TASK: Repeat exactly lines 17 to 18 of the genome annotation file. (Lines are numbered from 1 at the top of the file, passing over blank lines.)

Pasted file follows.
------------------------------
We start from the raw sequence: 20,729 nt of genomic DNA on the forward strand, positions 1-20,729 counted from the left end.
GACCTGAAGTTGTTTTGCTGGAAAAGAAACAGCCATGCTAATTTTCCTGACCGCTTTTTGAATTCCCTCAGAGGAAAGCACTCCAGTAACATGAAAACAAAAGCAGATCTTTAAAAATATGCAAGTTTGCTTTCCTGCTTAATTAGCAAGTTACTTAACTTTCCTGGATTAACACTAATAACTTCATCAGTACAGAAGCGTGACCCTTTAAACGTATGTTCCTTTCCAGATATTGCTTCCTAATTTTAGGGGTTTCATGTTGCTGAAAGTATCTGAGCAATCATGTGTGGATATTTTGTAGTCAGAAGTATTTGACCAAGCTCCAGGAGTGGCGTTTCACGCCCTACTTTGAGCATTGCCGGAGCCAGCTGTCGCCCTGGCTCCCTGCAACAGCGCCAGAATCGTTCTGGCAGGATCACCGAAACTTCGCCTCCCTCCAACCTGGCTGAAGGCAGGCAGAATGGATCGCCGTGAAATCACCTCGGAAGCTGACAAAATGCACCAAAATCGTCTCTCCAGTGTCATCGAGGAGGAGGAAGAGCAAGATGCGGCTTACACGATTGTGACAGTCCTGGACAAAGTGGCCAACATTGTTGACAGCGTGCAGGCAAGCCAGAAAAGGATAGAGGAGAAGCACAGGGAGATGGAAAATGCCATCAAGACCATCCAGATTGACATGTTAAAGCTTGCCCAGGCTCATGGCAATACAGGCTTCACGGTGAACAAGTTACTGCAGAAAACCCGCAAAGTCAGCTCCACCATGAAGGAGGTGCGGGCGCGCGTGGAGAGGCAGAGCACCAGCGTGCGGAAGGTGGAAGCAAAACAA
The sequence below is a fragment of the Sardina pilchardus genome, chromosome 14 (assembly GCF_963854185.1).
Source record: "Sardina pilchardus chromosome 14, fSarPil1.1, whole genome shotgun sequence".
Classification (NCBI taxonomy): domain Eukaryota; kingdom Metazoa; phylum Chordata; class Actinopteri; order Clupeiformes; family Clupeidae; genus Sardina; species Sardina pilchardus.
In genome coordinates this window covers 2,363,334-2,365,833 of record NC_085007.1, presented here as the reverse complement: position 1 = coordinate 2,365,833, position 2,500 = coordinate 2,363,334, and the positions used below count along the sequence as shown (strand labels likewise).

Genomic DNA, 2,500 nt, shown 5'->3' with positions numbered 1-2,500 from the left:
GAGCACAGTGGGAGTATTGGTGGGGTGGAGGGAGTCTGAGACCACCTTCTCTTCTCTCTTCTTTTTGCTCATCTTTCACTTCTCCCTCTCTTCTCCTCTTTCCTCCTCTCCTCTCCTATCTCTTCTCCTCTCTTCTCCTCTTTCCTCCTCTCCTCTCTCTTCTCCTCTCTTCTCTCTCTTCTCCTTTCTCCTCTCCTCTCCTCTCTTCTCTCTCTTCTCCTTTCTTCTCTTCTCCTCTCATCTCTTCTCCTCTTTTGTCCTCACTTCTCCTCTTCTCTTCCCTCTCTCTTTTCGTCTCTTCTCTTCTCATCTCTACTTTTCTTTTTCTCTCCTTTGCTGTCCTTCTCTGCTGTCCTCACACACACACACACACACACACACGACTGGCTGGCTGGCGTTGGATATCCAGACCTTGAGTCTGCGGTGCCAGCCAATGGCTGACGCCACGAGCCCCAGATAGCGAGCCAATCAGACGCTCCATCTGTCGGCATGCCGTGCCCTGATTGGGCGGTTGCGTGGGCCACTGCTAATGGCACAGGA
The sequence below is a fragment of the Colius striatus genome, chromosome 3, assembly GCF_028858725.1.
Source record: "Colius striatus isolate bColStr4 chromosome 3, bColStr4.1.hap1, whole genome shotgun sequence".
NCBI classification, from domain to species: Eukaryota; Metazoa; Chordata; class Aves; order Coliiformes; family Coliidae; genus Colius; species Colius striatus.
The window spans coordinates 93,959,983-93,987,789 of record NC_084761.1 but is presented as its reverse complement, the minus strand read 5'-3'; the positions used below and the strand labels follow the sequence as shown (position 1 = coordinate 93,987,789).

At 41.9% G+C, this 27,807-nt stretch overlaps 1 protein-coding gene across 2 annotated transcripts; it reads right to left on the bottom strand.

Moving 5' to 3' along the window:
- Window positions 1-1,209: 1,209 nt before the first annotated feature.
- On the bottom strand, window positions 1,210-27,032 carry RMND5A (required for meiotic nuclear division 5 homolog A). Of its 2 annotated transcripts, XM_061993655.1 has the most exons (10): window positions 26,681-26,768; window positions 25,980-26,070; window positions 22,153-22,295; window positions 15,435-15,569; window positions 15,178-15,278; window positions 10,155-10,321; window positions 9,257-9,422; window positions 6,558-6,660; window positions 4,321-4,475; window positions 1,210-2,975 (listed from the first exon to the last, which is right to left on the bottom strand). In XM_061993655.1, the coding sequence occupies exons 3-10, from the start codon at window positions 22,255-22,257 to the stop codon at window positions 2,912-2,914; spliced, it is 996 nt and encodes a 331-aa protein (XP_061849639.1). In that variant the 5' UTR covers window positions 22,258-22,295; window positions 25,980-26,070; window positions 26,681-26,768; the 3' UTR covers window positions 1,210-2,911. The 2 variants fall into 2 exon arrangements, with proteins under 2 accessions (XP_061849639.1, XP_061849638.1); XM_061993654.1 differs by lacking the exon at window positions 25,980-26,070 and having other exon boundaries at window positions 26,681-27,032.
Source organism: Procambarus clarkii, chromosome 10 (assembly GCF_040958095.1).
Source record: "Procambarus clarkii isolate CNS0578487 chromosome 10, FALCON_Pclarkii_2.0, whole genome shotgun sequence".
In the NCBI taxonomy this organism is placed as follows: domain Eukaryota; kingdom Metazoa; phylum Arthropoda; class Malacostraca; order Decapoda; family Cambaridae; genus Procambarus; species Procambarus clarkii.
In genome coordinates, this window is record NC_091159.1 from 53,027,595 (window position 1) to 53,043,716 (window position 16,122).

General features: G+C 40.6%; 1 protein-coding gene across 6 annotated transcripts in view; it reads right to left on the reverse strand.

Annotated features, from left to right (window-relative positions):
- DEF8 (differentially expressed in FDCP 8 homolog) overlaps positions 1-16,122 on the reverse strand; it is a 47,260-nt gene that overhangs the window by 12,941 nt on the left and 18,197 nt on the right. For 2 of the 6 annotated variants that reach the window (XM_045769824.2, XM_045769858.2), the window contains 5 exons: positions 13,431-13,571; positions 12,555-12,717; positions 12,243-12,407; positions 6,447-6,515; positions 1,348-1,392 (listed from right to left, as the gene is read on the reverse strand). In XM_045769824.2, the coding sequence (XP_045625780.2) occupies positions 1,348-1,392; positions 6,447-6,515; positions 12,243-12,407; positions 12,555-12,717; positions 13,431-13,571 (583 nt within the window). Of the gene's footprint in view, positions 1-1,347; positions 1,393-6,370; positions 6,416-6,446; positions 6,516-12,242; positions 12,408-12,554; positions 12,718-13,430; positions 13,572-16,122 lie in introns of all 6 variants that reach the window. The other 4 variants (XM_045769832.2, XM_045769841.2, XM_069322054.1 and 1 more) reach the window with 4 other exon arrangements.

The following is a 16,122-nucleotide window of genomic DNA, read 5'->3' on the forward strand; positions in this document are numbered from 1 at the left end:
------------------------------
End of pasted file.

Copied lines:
Source organism: Procambarus clarkii, chromosome 10 (assembly GCF_040958095.1).
Source record: "Procambarus clarkii isolate CNS0578487 chromosome 10, FALCON_Pclarkii_2.0, whole genome shotgun sequence".